KEY DATA: GDP: +1.2%; Consumption: +4.2%; Private Investment: -9.7%; Consumer Inflation: +1.9%/ ECI (Over Year): +2.3%; Wages: +2.5%

IN A NUTSHELL: “The consumer is spending, but the failure of the corporate sector to invest is restraining growth.”

WHAT IT MEANS: The economy is moribund – maybe. Second quarter growth was well below expectations, but the details are not as negative. First of all, households went out and spent money like crazy on everything. Energy, even adjusting for prices, was the only major category posting a decline. But then there was the business community. Investment in structures and equipment fell sharply. There was a moderate increase in spending on intellectual capital. But the real killer in the report was a huge reduction in inventories, which cut growth in half. This was the first drop in inventories in nearly five years. In addition, government at all levels throttled back spending. Interestingly, the trade deficit actually narrowed, which helped growth. Exports rose modestly while imports were down a touch. Even with the business sector cutting back for the third consecutive quarter, the key measure of the domestic economy, final sales to private domestic purchasers, was up solidly. That shows the heart of the U.S. economy is still moving ahead decently despite the weak topline number. Consumer inflation rose at the fastest pace in two years but over-the-year, it is still well below the Fed’s target rate.

On the labor compensation front, employment costs rose moderately in the second quarter. Looking at the data over the year, though, there was a sharp acceleration in wages and salaries, especially in the private sector. The government, in contrast, has kept wage gains from accelerating, though it is doing a worse job in controlling benefits. At least on the wage side, the increases are back to what was common in much of the 2000s. In contrast, benefit costs are growing at less than half the previous decade’s pace. And I thought health care costs were surging.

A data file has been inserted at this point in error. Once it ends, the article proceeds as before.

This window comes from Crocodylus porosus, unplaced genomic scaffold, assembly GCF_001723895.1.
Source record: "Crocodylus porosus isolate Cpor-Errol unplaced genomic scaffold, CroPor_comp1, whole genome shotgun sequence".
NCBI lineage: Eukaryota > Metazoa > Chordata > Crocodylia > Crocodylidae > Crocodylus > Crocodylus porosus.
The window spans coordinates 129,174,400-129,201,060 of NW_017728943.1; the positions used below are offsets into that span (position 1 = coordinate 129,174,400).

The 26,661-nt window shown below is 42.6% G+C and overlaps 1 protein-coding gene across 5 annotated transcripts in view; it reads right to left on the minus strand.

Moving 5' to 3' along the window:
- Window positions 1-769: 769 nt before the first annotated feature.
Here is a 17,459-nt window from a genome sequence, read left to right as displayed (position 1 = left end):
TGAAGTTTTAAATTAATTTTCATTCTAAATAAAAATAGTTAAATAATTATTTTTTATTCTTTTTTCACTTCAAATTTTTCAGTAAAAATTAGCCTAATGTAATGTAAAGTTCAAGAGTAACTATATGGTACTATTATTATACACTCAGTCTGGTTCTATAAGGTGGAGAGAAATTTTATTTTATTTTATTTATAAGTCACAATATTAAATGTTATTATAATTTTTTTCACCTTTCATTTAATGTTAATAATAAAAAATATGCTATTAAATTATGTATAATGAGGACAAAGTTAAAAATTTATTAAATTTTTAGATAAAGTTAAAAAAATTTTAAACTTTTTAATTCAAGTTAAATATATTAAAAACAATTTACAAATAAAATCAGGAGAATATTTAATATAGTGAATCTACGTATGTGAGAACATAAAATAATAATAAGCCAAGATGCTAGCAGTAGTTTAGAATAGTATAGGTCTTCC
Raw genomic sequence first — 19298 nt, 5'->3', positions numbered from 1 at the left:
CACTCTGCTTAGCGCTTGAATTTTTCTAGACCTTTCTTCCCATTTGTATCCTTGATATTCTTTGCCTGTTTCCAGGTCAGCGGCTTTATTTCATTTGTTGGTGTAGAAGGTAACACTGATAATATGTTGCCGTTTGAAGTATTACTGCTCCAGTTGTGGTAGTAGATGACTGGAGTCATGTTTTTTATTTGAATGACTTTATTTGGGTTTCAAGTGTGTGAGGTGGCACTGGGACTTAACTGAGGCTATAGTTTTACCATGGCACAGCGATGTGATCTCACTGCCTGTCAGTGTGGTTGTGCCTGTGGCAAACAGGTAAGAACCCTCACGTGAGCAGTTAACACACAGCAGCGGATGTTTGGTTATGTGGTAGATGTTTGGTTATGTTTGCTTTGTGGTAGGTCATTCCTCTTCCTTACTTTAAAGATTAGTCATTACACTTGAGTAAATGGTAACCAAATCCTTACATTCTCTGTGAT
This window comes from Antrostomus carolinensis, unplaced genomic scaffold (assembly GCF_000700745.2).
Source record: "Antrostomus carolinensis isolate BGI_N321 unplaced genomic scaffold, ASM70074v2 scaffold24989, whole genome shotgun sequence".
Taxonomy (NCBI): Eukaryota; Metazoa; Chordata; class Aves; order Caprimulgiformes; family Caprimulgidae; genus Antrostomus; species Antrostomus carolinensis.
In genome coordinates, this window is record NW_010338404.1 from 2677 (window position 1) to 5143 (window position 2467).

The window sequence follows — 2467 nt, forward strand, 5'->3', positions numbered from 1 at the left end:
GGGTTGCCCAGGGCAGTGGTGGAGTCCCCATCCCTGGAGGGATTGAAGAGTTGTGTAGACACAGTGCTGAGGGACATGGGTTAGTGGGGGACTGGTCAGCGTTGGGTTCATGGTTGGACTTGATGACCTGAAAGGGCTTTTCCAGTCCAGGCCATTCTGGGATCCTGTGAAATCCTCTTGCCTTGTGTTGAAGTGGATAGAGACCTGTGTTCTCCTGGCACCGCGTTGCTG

MARKETS AND FED POLICY IMPLICATIONS: Today’s numbers create a real conundrum for the Fed. Overall growth is too low for the members to argue a rate hike is needed or even warranted. But the report’s composition implies there is decent underlying growth as government spending is not faltering and inventories will be rebuilt. Inflation remains low, but has accelerated. Labor costs are also on the rise, which should tell Chair Yellen that the slack is disappearing. But most importantly, the annual revisions to GDP, which came out in this report, show how the Fed’s use of current data is a true mistake. While annual growth rates for the past few years were not change significantly, some of the quarterly numbers were revised sharply. For example, most of us were calling for a rate hike in the first half of 2015, but the Fed backed off because growth was supposedly weak. First quarter growth was 0.6% – at least that is what everyone thought. Wrong! After criticism by Steve Liesman of CNBC that the first quarter numbers seemed to be systematically understated, the government went back and researched the issue. He was right and now the Bureau of Economic Analysis puts first quarter 2015 growth at 2%. Would the Fed have nudged up rates if it knew that was the real growth rate? Possibly. More importantly, in an environment of volatile data and major revisions to numbers (GDP revisions average about 1.2 percentage points!), basing monetary policy on current data is like driving with a broken windshield: Don’t be surprised if you wind up in a ditch. But this Fed doesn’t seem to be overly concerned about using suspect data and this dumb data dependency will likely continue. As for investors, they will probably look at the top line number, say the sky is falling and react accordingly.